Funny thing about weapons. They have a nasty habit of falling into the wrong hands. This is a lesson Third Echelon is about to learn. They spent years turning Sam Fisher into a very advanced, very potent, very lethal weapon. But in Splinter Cell: Conviction, all those finely honed stealth and spy skills that turned Sam into such a powerful, silent killer have fallen into the wrong hands: his own.
Yes, Sam's gone rogue, spurred by the death of his daughter to strike out on his own and track down the people responsible for her death. In leaving Third Echelon he leaves behind an arsenal of fancy gadgets and futuristic weapons. But he still has all the skills that were the real secret to his success.
Splinter Cell: Conviction Demo from Ubisoft E3 2009 Press Conference
It's the Splinter Cell designers' chance to "tell a more personal story," says Lead Designer Steve Masters. But it's not just the story itself that's new -- it's also the way it's being told. Conviction is delivering its story in a ballsy new way, using uniquely stylistic methods to convey the kind of information usually reserved for cut-scenes and heads-up displays. We see cinematics splashed across walls as Sam moves through the environment, as if from a film projector. Mission objectives are plastered in 20-foot-tall type on the sides of buildings. Changes of scene are hidden with deceptive zooms and other cinematic tricks, so that the player never experiences a loading screen. "We want to tell the story," says Masters, "without ever breaking the scene."
Sure, these storytelling devices would probably seem like cheap gimmicks if it weren't for the fact that Sam also has a damn impressive suite of new tricks of his own. For one thing, he's both faster and "more brutal," as Masters puts it. He can throw enemies around as quickly as in any brawler, for example, and his ledge-hanging shimmy is now the fastest I can recall seeing in any game.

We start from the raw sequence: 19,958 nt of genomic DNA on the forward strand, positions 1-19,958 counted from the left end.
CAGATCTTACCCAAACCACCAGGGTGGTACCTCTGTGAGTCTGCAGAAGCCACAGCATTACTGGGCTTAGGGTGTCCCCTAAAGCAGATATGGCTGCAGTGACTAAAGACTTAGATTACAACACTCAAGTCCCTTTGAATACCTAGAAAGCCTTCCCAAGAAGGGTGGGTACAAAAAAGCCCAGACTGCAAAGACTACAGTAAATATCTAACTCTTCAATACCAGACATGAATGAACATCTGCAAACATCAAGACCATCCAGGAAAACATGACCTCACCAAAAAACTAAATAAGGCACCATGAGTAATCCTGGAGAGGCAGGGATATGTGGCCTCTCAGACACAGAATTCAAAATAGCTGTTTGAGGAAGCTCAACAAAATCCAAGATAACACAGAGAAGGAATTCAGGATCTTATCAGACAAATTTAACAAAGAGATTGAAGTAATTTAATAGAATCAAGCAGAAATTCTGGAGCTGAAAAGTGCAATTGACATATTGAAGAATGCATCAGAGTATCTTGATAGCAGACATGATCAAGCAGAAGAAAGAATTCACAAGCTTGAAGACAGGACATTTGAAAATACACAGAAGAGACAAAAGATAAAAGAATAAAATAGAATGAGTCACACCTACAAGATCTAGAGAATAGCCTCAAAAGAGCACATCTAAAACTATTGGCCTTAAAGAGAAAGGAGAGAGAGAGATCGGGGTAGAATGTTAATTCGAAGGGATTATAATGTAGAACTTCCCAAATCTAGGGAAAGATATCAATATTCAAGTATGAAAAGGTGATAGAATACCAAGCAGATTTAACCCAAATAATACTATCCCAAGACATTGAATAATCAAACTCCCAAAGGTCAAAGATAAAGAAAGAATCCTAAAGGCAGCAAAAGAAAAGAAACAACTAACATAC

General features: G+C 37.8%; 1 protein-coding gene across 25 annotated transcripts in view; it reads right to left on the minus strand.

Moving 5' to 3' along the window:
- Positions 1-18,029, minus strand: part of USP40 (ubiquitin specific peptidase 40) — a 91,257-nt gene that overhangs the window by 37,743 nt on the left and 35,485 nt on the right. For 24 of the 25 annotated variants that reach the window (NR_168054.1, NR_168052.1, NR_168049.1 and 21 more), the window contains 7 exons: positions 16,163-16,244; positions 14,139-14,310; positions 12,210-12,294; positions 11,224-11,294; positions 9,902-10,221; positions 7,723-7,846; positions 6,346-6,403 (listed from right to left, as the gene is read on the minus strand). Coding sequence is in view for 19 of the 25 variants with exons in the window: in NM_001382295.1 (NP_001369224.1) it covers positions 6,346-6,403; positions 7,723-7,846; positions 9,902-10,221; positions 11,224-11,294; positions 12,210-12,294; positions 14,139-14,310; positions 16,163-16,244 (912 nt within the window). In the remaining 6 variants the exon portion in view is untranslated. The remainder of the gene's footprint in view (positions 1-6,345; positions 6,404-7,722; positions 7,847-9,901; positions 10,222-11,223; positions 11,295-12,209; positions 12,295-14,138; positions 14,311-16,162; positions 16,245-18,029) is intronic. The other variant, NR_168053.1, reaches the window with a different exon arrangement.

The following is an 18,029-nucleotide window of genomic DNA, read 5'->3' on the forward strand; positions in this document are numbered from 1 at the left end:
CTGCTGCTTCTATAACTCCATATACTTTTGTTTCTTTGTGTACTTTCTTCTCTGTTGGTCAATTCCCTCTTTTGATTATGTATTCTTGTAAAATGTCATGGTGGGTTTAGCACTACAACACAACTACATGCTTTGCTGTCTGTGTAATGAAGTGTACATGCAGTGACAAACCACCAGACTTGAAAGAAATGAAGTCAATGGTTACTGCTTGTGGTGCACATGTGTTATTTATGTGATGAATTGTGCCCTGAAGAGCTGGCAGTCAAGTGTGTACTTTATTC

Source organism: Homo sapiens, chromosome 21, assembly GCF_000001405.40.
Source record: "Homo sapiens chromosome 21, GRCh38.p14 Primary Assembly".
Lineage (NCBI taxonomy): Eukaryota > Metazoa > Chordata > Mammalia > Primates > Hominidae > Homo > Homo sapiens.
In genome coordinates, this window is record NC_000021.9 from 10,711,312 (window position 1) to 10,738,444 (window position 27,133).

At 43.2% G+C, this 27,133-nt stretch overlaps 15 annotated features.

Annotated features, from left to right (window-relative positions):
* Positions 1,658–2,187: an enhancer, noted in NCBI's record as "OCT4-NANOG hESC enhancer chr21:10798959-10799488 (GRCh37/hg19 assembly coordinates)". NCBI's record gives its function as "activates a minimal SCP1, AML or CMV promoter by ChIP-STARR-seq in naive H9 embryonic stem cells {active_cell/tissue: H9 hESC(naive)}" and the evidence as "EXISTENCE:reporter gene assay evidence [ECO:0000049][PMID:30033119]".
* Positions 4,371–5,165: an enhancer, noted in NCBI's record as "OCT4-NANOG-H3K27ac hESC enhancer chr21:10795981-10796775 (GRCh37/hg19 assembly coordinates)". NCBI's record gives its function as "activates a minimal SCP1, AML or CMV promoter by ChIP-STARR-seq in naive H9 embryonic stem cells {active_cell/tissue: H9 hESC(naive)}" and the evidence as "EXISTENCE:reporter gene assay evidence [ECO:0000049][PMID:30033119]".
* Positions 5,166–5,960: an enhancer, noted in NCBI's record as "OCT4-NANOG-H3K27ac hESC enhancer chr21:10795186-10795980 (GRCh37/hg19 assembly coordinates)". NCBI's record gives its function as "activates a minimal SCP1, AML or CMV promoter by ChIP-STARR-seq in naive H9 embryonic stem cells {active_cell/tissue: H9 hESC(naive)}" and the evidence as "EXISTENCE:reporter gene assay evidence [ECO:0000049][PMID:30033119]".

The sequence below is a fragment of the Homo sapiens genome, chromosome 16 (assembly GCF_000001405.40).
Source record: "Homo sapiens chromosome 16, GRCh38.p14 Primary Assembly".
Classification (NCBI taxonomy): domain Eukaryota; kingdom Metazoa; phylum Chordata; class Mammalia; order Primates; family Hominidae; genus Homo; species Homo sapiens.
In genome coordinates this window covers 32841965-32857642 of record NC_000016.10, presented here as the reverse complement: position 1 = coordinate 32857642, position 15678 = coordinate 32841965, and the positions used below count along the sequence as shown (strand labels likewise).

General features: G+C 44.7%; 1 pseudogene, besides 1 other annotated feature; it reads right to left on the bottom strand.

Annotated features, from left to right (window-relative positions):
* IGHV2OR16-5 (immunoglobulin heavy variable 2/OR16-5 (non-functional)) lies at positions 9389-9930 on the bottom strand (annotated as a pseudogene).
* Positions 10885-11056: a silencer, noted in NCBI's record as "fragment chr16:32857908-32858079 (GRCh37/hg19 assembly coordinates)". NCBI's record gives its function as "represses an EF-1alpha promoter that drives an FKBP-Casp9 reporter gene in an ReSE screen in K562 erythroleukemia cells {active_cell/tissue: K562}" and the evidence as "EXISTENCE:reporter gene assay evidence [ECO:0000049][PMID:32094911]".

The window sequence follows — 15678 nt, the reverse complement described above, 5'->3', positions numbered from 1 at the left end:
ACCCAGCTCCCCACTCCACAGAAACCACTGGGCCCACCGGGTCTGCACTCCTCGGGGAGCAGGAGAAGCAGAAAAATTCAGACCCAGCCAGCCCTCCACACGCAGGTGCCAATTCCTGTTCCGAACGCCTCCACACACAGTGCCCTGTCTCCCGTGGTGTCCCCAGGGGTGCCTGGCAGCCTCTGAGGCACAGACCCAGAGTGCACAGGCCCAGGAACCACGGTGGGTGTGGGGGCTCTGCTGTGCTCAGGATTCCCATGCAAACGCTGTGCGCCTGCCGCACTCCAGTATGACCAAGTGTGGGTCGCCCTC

But two new abilities really steal the show: The first is called "mark and execute." By finishing off enemies in close quarters, Sam earns the ability to mark targets for his pistol, and then take them out virtually automatically. When the execute ability is activated, he can ease open a window, for example, target two enemies inside, and then leap through the window and take them both out virtually simultaneously. He can also fire normally, of course, and he has only a handful of slots available for marking enemies. But it's a powerful new ability that helps keep the focus of the franchise on well-planned stealth while giving Sam the ability to pack serious heat.
The other major addition is the Last Known Position. With this activated, the player can see a ghost outline of the last place enemies had sight of Sam, so it becomes possible to predict where the enemies' attention will be focused, and use that information to execute what amount to one-man flanking maneuvers. Think of it sort of like one player drawing the enemy's "aggro" in Army of Two…only solo.
If these improvements weren't enough, the game also looks spectacular. Environments are richly detailed, and teeming with people. (Masters says that the Malta setting is the first real civilian setting in the series.) And Sam can do damage to these environments…by, say, bashing an enemy's head into a urinal, to use one memorable example. And, of course, lighting -- a crucial element to the series since its inception -- is impressively realistic. But in this game the interplay of light and shadow is taken a step further: When Sam is fully in shadow, the screen de-saturates to emphasize that he's hidden, but enemies and interactive features of the environment are given a bit more color. It's a neat touch that both offers a bit of guidance and eliminates the need for a stealth-o-meter like we've seen in previous games.
So Conviction has undergone some pretty radical transformations since it was originally scheduled for a 2007 release. After so many years in development, it's a relief to be able to say Conviction is due this fall, for 360 and PC. But if two years of delays are what it takes to deliver such an unusually presented and solid-looking game, well, I say it'll be worth the wait.